I. 1958

The noisy sleeper
in the other room is my
Grandfather whose snores go up & down
up & down like a zipper. Deeper

deeper for the dark
his big breathing climbs
and slips away
like the moon like the day

like Cinny who I so
much wanted to stay
here with me in a bed too big
for me. But Cinny when I let her go

was gone
on her clicking toes
in blackness with the thin slits
open on her black nose

and not a shiver in her chest
for what out there just might
be waiting. She lies at ease I know
on a floor in the night

body curled completely
in the safety of a ring
in whose fur center
her head fits neatly.

In his desk for luck he keeps
an Indian head
penny with the date
he was born which is 1898.

He promised he will look
for one for luck for me
which is 1953.
Whatever

could be that’s wrong
what is needed I know
is to be watchful to be strong
simply

though such breathing’s far
too big for this house in which
he & I together are
sleeping and I do not sleep.

II. 1983

          Recalling now
From the subsiding brink
Of earliest memory
The night-sounds of that man,
My grandfather, is to see
How even at age five one can
Accept reassurances as though
They were believable while
Darkly continuing to think
Things over—to see how
Soon the mind learns to reconcile
Itself to a complex ignorance,
As one begins to know

          One does not know.
Now whatever that unnamed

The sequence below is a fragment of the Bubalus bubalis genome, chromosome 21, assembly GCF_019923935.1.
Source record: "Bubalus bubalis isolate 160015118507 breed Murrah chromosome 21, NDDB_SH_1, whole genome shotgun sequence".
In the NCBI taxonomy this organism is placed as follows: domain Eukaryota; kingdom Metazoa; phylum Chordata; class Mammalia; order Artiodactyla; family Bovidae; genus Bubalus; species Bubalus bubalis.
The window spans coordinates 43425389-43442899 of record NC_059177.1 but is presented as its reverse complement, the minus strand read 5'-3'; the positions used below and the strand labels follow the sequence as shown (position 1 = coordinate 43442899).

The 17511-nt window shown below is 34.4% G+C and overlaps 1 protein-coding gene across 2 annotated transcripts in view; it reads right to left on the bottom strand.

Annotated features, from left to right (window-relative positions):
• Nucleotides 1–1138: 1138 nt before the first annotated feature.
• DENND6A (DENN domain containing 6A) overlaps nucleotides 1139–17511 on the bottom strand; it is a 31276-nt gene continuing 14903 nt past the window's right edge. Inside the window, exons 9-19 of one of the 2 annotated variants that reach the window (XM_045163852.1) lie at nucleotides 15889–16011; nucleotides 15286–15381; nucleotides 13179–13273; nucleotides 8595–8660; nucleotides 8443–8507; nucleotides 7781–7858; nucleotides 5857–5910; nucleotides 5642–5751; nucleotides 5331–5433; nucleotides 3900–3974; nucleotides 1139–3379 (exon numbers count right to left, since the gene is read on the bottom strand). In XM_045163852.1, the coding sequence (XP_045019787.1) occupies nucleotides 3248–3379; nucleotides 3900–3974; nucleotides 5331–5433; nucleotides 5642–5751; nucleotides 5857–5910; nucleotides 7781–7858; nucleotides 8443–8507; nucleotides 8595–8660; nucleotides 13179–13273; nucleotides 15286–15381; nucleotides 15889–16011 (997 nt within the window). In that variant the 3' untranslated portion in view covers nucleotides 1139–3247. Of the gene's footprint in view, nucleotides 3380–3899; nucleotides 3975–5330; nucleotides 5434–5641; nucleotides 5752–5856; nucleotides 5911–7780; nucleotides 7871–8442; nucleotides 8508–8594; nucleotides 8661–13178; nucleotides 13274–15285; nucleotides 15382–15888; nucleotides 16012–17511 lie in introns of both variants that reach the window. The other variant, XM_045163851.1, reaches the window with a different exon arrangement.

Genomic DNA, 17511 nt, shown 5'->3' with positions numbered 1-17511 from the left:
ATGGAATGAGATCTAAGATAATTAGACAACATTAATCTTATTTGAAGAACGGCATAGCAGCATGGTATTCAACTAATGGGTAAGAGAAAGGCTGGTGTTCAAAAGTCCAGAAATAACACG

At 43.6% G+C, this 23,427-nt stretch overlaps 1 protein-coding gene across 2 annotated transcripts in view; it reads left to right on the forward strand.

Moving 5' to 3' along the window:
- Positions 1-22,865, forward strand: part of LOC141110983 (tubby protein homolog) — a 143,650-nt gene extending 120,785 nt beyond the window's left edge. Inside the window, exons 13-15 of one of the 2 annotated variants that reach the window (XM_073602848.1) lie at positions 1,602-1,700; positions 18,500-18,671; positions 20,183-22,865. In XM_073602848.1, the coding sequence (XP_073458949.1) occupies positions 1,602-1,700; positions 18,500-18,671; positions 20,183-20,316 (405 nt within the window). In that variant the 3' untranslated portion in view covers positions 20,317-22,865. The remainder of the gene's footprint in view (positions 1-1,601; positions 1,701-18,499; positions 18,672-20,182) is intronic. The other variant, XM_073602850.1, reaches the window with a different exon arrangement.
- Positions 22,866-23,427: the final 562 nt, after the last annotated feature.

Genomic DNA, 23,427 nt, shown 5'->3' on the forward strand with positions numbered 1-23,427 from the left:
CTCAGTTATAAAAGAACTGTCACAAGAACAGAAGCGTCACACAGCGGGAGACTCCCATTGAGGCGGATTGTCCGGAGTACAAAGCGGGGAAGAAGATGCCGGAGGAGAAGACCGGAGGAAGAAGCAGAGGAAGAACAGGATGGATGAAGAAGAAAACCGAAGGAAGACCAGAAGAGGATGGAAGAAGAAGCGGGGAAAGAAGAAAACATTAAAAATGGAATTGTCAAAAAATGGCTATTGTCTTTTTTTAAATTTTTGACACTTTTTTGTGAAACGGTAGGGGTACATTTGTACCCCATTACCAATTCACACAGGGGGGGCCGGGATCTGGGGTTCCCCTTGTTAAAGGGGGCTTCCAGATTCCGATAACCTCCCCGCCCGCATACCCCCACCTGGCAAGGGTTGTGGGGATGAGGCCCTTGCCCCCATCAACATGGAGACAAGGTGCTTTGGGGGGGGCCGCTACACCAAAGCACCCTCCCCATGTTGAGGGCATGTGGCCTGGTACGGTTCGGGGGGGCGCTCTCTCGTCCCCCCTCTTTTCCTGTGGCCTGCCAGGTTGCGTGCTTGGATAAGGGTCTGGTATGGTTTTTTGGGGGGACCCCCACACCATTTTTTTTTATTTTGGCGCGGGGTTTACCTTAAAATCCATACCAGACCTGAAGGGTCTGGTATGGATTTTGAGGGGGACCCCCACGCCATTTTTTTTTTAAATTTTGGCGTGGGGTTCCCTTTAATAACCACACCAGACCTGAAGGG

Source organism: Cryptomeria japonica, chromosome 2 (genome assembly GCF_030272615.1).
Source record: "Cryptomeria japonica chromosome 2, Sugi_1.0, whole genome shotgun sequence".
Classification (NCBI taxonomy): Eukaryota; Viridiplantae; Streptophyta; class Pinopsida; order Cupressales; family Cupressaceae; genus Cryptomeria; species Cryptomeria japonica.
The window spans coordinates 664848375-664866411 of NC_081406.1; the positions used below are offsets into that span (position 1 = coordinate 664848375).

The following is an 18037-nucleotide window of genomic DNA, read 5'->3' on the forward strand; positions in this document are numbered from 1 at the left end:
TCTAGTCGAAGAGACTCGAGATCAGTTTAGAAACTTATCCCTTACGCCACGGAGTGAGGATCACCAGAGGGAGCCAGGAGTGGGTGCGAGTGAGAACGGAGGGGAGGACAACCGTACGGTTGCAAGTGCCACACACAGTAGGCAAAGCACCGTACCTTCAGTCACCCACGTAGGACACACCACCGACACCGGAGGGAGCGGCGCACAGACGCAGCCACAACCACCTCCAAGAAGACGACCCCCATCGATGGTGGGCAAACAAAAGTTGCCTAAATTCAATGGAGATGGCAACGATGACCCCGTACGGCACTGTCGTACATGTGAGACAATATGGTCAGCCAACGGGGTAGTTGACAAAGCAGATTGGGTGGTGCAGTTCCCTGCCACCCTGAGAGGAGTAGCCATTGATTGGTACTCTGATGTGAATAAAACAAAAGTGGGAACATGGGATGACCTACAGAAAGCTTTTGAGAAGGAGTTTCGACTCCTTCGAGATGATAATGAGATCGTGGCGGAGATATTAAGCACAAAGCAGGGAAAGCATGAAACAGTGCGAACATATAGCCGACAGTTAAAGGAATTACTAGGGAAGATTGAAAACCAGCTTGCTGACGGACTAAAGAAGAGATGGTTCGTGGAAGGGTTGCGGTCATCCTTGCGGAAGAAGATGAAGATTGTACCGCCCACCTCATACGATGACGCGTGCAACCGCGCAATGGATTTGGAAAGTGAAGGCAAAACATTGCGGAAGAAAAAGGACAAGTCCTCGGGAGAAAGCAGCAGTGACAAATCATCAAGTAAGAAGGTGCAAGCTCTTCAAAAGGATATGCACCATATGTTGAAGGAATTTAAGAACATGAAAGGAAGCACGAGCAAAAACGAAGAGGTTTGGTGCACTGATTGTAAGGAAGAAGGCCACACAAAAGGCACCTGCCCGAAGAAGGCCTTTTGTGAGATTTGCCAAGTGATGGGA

Crisis actually was that placed me
In that giant’s bed that night
(Illness in the family?
Some remote, unheard-of fight?
Or, likelier, a disaster lifted
From the blaze of a small boy’s inflamed
Imagination . . .) it passed
Much as night passes into dawn,
Unobserved and at last,
Leaving no trace as it drifted
Wholly out of mind. Gone—

          Like the existence
Of all others in that house. No doubt
My grandmother was there, too,
Sleeping or, like me, pretending
To sleep, but I don’t recall
Her presence, or anyone who
Played with me that day, or what fell out
The next. No, in memory
It’s simply two people all
Alone, my grandfather and me,
Bound across the distance
Of a night that rises
And falls and has no ending.

          And yet for all
Memory’s shortcomings, one still must
Marvel at its power to restore
The feel of that small boy’s fears,
Or the way it can take an old man
Dead now some twenty years
And hold him up close enough
To overhear the rise and fall
Of his slow breathing, just
As though his were once more
The sort of sleep from which—broken
By ruminative snorts, gruff
Assentive gasps—he could be woken.

This article originally appeared in The New Criterion, Volume 3 Number 9, on page 33
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